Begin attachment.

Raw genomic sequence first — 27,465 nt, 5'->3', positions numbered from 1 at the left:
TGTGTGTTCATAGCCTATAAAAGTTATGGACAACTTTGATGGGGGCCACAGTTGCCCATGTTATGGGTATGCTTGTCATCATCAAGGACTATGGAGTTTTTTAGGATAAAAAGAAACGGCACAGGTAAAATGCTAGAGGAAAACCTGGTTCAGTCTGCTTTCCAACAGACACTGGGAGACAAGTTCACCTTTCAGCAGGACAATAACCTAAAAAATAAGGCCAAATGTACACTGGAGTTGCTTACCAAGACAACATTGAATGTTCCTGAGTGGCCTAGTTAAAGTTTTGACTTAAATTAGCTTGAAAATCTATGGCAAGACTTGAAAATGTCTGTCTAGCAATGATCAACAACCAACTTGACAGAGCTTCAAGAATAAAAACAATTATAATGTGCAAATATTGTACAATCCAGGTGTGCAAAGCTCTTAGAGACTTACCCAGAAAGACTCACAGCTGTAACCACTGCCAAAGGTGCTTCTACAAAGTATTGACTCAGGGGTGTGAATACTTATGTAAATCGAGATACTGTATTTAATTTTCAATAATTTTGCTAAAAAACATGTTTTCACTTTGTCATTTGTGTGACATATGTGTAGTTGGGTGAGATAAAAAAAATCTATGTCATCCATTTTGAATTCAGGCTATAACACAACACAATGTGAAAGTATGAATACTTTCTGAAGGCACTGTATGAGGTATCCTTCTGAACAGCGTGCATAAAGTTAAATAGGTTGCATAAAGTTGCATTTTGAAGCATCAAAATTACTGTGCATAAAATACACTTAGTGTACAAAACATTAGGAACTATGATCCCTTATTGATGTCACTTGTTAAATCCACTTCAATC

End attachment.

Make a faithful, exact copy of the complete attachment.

Raw genomic sequence first — 27,465 nt, 5'->3', positions numbered from 1 at the left:
TGTGTGTTCATAGCCTATAAAAGTTATGGACAACTTTGATGGGGGCCACAGTTGCCCATGTTATGGGTATGCTTGTCATCATCAAGGACTATGGAGTTTTTTAGGATAAAAAGAAACGGCACAGGTAAAATGCTAGAGGAAAACCTGGTTCAGTCTGCTTTCCAACAGACACTGGGAGACAAGTTCACCTTTCAGCAGGACAATAACCTAAAAAATAAGGCCAAATGTACACTGGAGTTGCTTACCAAGACAACATTGAATGTTCCTGAGTGGCCTAGTTAAAGTTTTGACTTAAATTAGCTTGAAAATCTATGGCAAGACTTGAAAATGTCTGTCTAGCAATGATCAACAACCAACTTGACAGAGCTTCAAGAATAAAAACAATTATAATGTGCAAATATTGTACAATCCAGGTGTGCAAAGCTCTTAGAGACTTACCCAGAAAGACTCACAGCTGTAACCACTGCCAAAGGTGCTTCTACAAAGTATTGACTCAGGGGTGTGAATACTTATGTAAATCGAGATACTGTATTTAATTTTCAATAATTTTGCTAAAAAACATGTTTTCACTTTGTCATTTGTGTGACATATGTGTAGTTGGGTGAGATAAAAAAAATCTATGTCATCCATTTTGAATTCAGGCTATAACACAACACAATGTGAAAGTATGAATACTTTCTGAAGGCACTGTATGAGGTATCCTTCTGAACAGCGTGCATAAAGTTAAATAGGTTGCATAAAGTTGCATTTTGAAGCATCAAAATTACTGTGCATAAAATACACTTAGTGTACAAAACATTAGGAACTATGATCCCTTATTGATGTCACTTGTTAAATCCACTTCAATC